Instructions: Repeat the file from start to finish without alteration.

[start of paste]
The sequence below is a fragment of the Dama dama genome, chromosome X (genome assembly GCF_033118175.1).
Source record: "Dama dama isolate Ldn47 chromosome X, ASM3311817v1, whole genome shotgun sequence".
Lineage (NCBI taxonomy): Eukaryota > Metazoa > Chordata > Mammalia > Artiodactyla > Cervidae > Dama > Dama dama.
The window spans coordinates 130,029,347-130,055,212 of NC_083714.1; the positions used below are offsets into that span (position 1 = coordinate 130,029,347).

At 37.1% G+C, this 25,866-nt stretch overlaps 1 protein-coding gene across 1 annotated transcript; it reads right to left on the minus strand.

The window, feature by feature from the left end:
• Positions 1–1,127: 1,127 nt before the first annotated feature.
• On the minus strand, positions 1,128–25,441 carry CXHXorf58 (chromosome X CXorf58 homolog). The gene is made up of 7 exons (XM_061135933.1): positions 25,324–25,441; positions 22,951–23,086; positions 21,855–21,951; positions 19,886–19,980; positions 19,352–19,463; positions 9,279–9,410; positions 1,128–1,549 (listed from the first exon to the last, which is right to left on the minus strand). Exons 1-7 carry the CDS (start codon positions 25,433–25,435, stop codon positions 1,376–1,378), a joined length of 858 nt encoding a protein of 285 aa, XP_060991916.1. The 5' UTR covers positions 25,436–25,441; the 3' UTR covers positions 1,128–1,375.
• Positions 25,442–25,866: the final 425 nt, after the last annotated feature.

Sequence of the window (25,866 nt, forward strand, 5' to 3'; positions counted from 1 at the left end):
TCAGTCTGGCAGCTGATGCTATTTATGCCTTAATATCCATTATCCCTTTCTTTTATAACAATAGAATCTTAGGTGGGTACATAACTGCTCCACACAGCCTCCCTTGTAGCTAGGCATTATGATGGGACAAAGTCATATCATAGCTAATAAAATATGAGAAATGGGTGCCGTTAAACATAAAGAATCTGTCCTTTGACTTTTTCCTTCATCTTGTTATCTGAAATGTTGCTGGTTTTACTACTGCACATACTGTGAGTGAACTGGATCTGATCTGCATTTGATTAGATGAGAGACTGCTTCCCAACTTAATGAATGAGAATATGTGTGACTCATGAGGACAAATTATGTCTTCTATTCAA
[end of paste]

The sequence below is a fragment of the Dama dama genome, chromosome X (genome assembly GCF_033118175.1).
Source record: "Dama dama isolate Ldn47 chromosome X, ASM3311817v1, whole genome shotgun sequence".
Lineage (NCBI taxonomy): Eukaryota > Metazoa > Chordata > Mammalia > Artiodactyla > Cervidae > Dama > Dama dama.
The window spans coordinates 130,029,347-130,055,212 of NC_083714.1; the positions used below are offsets into that span (position 1 = coordinate 130,029,347).

At 37.1% G+C, this 25,866-nt stretch overlaps 1 protein-coding gene across 1 annotated transcript; it reads right to left on the minus strand.

The window, feature by feature from the left end:
• Positions 1–1,127: 1,127 nt before the first annotated feature.
• On the minus strand, positions 1,128–25,441 carry CXHXorf58 (chromosome X CXorf58 homolog). The gene is made up of 7 exons (XM_061135933.1): positions 25,324–25,441; positions 22,951–23,086; positions 21,855–21,951; positions 19,886–19,980; positions 19,352–19,463; positions 9,279–9,410; positions 1,128–1,549 (listed from the first exon to the last, which is right to left on the minus strand). Exons 1-7 carry the CDS (start codon positions 25,433–25,435, stop codon positions 1,376–1,378), a joined length of 858 nt encoding a protein of 285 aa, XP_060991916.1. The 5' UTR covers positions 25,436–25,441; the 3' UTR covers positions 1,128–1,375.
• Positions 25,442–25,866: the final 425 nt, after the last annotated feature.

Sequence of the window (25,866 nt, forward strand, 5' to 3'; positions counted from 1 at the left end):
TCAGTCTGGCAGCTGATGCTATTTATGCCTTAATATCCATTATCCCTTTCTTTTATAACAATAGAATCTTAGGTGGGTACATAACTGCTCCACACAGCCTCCCTTGTAGCTAGGCATTATGATGGGACAAAGTCATATCATAGCTAATAAAATATGAGAAATGGGTGCCGTTAAACATAAAGAATCTGTCCTTTGACTTTTTCCTTCATCTTGTTATCTGAAATGTTGCTGGTTTTACTACTGCACATACTGTGAGTGAACTGGATCTGATCTGCATTTGATTAGATGAGAGACTGCTTCCCAACTTAATGAATGAGAATATGTGTGACTCATGAGGACAAATTATGTCTTCTATTCAA